Daily Mail Online 26/10/2008

We're all Old Bill!


The amazing host of stars whose careers began on ITV’s 25-year-old police series


She's known for her wide-eyed grace, most recently in her new movie The Duchess, while he is famous as the dashing rifleman from Sharpe.


Yet Keira Knightley and Sean Bean both got their big breaks in very different circumstances – surrounded by the gangsters, thugs and exasperated coppers of The Bill.


Next week, TV’s longest-running police series celebrates its 25th anniversary with a programme that reveals the near-endless supply of young talent that has appeared in Sun Hill.


Former Spice Girl Emma Bunton had a walk-on part on the show before moving on to greater things;  Keira Knightley’s break came as a naughty ten-year-old; while Bean became entangled in a violent robbery.


The Bill began life in 1983 as a one-off programme called Woodentop – the disparaging nickname detectives use for their uniformed colleagues – which aired as part of a series of single Thames Television dramas.


The show was such a hit that the first full series, now renamed The Bill, was broadcast the following year.


Sean Bean starred as an armed robber





IN THE BILL: 1984, aged 25.

PLAYED: A nameless robber who held up a shopkeeper at gunpoint.

STAR POTENTIAL: It was only his second TV appearance but he already showed mastery of both snarling and looking menacing — ideal characteristics for a career as
a hard man. Even his dangling earring in The Bill had an ominous swing.

WENT ON TO: Star as Richard Sharpe in popular TV series Sharpe in 1993, arch villain Alec Trevelyan in James Bond film GoldenEye, 1995, and Boromir in Lord Of The Rings: The Fellowship Of The Ring, 2001.




The Bill is a British drama series centered around a Metropolitan Police Station in London, England. The stories are set in Sun Hill, located in the fictitious Borough of Canley, in northeast London. Labelled the most successful police drama series on British television, The Bill has been on the air since 16 October 1984, when the the first episode, Funny Ol' Business: Cops & Robbers, was transmitted on British television. 

From Episode One until the end of Series Three, The Bill consisted of weekly 50 minute episodes. From July 1988 onwards, two half-hour episodes were broadcast per week. Beginning in January 1993, The Bill was (and continues to be) shown three times a week in half-hour episodes.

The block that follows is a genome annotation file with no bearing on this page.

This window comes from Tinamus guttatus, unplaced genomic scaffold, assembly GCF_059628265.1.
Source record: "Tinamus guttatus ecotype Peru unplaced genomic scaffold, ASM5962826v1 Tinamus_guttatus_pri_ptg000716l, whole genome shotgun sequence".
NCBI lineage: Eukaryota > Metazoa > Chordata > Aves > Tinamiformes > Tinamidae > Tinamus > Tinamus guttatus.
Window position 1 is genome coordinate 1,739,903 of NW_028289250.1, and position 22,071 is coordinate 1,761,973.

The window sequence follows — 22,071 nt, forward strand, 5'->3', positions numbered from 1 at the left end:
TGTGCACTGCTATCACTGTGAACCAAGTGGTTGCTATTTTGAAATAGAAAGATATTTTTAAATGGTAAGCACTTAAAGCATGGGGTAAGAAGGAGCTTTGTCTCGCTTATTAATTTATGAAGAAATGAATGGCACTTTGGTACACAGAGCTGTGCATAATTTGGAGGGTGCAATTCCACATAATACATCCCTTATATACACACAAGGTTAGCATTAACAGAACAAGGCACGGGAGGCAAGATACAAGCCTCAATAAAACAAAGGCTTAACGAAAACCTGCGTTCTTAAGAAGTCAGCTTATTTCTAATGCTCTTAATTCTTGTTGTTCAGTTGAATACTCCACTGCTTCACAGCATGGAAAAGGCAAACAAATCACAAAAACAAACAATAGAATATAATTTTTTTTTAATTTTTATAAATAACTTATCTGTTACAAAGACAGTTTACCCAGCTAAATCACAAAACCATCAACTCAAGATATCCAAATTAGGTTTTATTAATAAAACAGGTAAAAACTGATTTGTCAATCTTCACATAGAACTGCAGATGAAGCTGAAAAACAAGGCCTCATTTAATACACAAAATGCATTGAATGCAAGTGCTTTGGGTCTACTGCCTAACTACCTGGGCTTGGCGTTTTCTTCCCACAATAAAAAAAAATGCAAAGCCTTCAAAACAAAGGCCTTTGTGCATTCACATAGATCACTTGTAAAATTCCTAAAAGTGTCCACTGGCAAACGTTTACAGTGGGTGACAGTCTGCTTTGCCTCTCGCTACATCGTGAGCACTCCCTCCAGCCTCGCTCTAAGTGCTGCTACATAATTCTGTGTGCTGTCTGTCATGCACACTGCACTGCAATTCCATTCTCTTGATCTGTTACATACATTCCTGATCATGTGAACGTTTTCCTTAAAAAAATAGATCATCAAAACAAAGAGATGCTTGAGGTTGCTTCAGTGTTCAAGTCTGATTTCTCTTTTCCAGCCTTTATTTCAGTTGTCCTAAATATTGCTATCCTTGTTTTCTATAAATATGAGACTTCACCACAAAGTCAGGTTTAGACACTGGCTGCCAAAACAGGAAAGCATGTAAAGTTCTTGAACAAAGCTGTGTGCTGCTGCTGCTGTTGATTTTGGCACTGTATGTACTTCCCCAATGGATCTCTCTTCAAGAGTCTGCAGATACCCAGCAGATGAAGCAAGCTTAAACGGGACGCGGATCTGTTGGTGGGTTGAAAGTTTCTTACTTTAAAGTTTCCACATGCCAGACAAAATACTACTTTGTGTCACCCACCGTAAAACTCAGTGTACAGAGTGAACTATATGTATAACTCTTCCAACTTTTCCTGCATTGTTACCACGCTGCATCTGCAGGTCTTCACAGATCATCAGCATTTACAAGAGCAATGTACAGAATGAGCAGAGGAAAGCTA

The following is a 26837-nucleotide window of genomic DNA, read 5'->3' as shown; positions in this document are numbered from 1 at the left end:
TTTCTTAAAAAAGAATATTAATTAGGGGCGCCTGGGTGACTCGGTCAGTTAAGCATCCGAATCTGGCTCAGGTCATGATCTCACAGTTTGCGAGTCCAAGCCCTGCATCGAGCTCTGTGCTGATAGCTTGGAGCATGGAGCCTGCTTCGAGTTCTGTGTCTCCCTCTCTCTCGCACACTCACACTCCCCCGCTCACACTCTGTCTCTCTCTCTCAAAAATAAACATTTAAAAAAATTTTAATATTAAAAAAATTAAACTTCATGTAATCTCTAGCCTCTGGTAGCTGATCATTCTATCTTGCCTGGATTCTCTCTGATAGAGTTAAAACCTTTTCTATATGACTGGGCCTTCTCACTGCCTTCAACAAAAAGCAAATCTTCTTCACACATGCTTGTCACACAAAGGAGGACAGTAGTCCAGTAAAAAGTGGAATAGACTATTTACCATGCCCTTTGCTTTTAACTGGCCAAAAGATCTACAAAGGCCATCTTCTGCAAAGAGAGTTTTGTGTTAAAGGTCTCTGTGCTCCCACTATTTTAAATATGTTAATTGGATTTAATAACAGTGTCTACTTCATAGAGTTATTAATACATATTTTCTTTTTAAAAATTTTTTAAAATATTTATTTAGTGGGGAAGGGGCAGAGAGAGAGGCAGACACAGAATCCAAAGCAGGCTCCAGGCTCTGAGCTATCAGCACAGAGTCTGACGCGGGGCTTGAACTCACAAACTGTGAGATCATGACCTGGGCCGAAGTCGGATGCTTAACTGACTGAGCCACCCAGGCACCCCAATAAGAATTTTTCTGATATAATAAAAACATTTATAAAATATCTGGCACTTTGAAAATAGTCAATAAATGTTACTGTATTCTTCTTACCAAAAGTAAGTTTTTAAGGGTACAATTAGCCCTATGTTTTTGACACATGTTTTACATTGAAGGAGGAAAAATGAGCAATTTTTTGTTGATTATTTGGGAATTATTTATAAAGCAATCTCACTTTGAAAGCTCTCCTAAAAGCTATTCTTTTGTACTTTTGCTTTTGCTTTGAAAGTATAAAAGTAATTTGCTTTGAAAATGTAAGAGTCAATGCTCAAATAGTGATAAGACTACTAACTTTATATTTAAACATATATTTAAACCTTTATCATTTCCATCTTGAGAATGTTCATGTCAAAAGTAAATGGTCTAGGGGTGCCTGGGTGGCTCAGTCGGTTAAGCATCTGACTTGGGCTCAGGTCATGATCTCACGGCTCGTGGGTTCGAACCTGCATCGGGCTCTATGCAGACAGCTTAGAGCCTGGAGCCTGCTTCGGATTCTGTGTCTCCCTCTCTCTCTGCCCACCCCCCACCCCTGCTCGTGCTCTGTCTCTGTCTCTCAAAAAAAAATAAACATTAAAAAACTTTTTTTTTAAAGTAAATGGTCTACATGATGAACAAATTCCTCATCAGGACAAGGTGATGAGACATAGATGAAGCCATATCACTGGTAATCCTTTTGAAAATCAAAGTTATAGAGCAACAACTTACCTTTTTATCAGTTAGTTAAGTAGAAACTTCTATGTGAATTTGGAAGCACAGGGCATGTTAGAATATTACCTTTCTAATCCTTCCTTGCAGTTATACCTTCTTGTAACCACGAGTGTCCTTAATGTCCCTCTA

The early episodes of the series were filmed on location in London, and in a purpose-built "police station" in a single-storey warehouse and office complex in Artichoke Hill, Wapping, in the East End of London (right next to the News International printing plant, home of The Sun and The Times.)

The Bill is still filmed on location in London, although the set of Sun Hill Police Station is now located on an industrial estate in Merton, South West London. The series is filmed using a hand held camera, to give it a "fly on the wall" feeling.

In this episode, Long Odds, series regular Litten recognises the picture of a man wanted for armed robbery but, instead of telling Cryer, he goes straight to Galloway - and is reprimanded by both men.

Meanwhile a couple of thugs (one of them is shown below and elsewhere on this page) are robbing local shopkeepers.


Source : The Compleat Sean Bean




Sean plays a villain, Horace Clark, in this early episode of The Bill. Clark and his accomplice are engaged in armed robbery of shops and post offices. Sean can be seen in several distinct segments of this episode. He appears at the very beginning, where we see a robbery take place. Some 10 or 15 minutes later we see his character being observed by two CID officers, as he meets with his accomplice and they go off in a car. At the end of the episode, where the pair are attempting to rob a post office, we see Clark engage in a struggle with a police officer, while brandishing a hammer, and he later escapes while his accomplice is captured.

Sean sports a London accent in this episode, although his character doesn't have many lines. Clark is a ruthless villain, quite happy to let his partner in crime take all of the blame while he himself escapes.

Text courtesy of :  Ship of dreams

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